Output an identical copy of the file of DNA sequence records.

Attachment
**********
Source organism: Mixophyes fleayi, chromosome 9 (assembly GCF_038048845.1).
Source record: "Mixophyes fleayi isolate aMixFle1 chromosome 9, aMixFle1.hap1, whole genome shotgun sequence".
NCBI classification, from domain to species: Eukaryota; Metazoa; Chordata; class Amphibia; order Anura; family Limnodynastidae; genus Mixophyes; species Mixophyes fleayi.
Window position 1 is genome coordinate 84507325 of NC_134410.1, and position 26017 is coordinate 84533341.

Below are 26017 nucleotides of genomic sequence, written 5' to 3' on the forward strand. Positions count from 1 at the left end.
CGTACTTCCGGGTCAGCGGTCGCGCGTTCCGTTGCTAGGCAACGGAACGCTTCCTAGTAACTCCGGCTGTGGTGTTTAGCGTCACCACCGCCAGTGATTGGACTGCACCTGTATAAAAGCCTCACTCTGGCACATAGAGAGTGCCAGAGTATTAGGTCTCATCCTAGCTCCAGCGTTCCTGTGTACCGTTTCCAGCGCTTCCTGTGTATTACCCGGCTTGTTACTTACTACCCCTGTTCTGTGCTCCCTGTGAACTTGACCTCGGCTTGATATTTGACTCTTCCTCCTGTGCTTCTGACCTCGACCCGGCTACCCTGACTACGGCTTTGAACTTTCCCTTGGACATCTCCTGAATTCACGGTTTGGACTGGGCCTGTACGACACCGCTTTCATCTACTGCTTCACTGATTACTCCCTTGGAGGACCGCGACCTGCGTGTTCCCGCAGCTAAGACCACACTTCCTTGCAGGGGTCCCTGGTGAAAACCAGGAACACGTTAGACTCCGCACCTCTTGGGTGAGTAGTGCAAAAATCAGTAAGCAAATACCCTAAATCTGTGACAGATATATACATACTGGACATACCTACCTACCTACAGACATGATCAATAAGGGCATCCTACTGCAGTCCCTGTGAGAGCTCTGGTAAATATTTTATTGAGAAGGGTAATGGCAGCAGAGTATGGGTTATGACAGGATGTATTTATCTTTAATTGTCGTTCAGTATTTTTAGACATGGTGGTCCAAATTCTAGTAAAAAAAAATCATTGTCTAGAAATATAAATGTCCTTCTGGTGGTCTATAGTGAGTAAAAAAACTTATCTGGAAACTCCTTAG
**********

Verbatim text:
Source organism: Mixophyes fleayi, chromosome 9 (assembly GCF_038048845.1).
Source record: "Mixophyes fleayi isolate aMixFle1 chromosome 9, aMixFle1.hap1, whole genome shotgun sequence".
NCBI classification, from domain to species: Eukaryota; Metazoa; Chordata; class Amphibia; order Anura; family Limnodynastidae; genus Mixophyes; species Mixophyes fleayi.
Window position 1 is genome coordinate 84507325 of NC_134410.1, and position 26017 is coordinate 84533341.

Below are 26017 nucleotides of genomic sequence, written 5' to 3' on the forward strand. Positions count from 1 at the left end.
CGTACTTCCGGGTCAGCGGTCGCGCGTTCCGTTGCTAGGCAACGGAACGCTTCCTAGTAACTCCGGCTGTGGTGTTTAGCGTCACCACCGCCAGTGATTGGACTGCACCTGTATAAAAGCCTCACTCTGGCACATAGAGAGTGCCAGAGTATTAGGTCTCATCCTAGCTCCAGCGTTCCTGTGTACCGTTTCCAGCGCTTCCTGTGTATTACCCGGCTTGTTACTTACTACCCCTGTTCTGTGCTCCCTGTGAACTTGACCTCGGCTTGATATTTGACTCTTCCTCCTGTGCTTCTGACCTCGACCCGGCTACCCTGACTACGGCTTTGAACTTTCCCTTGGACATCTCCTGAATTCACGGTTTGGACTGGGCCTGTACGACACCGCTTTCATCTACTGCTTCACTGATTACTCCCTTGGAGGACCGCGACCTGCGTGTTCCCGCAGCTAAGACCACACTTCCTTGCAGGGGTCCCTGGTGAAAACCAGGAACACGTTAGACTCCGCACCTCTTGGGTGAGTAGTGCAAAAATCAGTAAGCAAATACCCTAAATCTGTGACAGATATATACATACTGGACATACCTACCTACCTACAGACATGATCAATAAGGGCATCCTACTGCAGTCCCTGTGAGAGCTCTGGTAAATATTTTATTGAGAAGGGTAATGGCAGCAGAGTATGGGTTATGACAGGATGTATTTATCTTTAATTGTCGTTCAGTATTTTTAGACATGGTGGTCCAAATTCTAGTAAAAAAAAATCATTGTCTAGAAATATAAATGTCCTTCTGGTGGTCTATAGTGAGTAAAAAAACTTATCTGGAAACTCCTTAG